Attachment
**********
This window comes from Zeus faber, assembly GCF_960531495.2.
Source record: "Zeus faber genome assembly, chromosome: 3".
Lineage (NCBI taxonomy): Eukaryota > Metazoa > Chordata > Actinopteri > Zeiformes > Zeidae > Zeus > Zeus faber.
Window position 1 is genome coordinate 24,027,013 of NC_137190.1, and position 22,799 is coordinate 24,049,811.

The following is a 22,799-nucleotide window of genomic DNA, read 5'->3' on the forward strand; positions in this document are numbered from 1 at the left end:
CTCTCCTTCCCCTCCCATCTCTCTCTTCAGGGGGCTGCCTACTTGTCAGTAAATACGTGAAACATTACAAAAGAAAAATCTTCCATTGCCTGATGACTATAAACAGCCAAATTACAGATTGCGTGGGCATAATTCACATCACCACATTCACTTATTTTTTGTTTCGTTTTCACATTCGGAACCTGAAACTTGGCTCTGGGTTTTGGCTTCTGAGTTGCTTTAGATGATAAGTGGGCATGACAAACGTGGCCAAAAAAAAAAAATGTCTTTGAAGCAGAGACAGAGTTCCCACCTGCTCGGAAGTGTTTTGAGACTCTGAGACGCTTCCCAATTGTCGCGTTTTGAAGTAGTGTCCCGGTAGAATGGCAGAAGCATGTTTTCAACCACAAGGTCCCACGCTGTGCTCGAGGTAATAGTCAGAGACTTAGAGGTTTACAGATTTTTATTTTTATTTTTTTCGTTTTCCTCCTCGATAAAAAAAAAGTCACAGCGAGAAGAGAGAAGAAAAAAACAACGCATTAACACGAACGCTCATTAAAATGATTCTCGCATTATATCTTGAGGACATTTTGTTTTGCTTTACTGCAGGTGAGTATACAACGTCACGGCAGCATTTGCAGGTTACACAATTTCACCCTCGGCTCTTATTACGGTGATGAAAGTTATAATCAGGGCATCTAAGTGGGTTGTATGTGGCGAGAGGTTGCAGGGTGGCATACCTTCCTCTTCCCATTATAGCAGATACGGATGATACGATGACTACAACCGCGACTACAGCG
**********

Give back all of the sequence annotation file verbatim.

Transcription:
This window comes from Zeus faber, assembly GCF_960531495.2.
Source record: "Zeus faber genome assembly, chromosome: 3".
Lineage (NCBI taxonomy): Eukaryota > Metazoa > Chordata > Actinopteri > Zeiformes > Zeidae > Zeus > Zeus faber.
Window position 1 is genome coordinate 24,027,013 of NC_137190.1, and position 22,799 is coordinate 24,049,811.

The following is a 22,799-nucleotide window of genomic DNA, read 5'->3' on the forward strand; positions in this document are numbered from 1 at the left end:
CTCTCCTTCCCCTCCCATCTCTCTCTTCAGGGGGCTGCCTACTTGTCAGTAAATACGTGAAACATTACAAAAGAAAAATCTTCCATTGCCTGATGACTATAAACAGCCAAATTACAGATTGCGTGGGCATAATTCACATCACCACATTCACTTATTTTTTGTTTCGTTTTCACATTCGGAACCTGAAACTTGGCTCTGGGTTTTGGCTTCTGAGTTGCTTTAGATGATAAGTGGGCATGACAAACGTGGCCAAAAAAAAAAAATGTCTTTGAAGCAGAGACAGAGTTCCCACCTGCTCGGAAGTGTTTTGAGACTCTGAGACGCTTCCCAATTGTCGCGTTTTGAAGTAGTGTCCCGGTAGAATGGCAGAAGCATGTTTTCAACCACAAGGTCCCACGCTGTGCTCGAGGTAATAGTCAGAGACTTAGAGGTTTACAGATTTTTATTTTTATTTTTTTCGTTTTCCTCCTCGATAAAAAAAAAGTCACAGCGAGAAGAGAGAAGAAAAAAACAACGCATTAACACGAACGCTCATTAAAATGATTCTCGCATTATATCTTGAGGACATTTTGTTTTGCTTTACTGCAGGTGAGTATACAACGTCACGGCAGCATTTGCAGGTTACACAATTTCACCCTCGGCTCTTATTACGGTGATGAAAGTTATAATCAGGGCATCTAAGTGGGTTGTATGTGGCGAGAGGTTGCAGGGTGGCATACCTTCCTCTTCCCATTATAGCAGATACGGATGATACGATGACTACAACCGCGACTACAGCG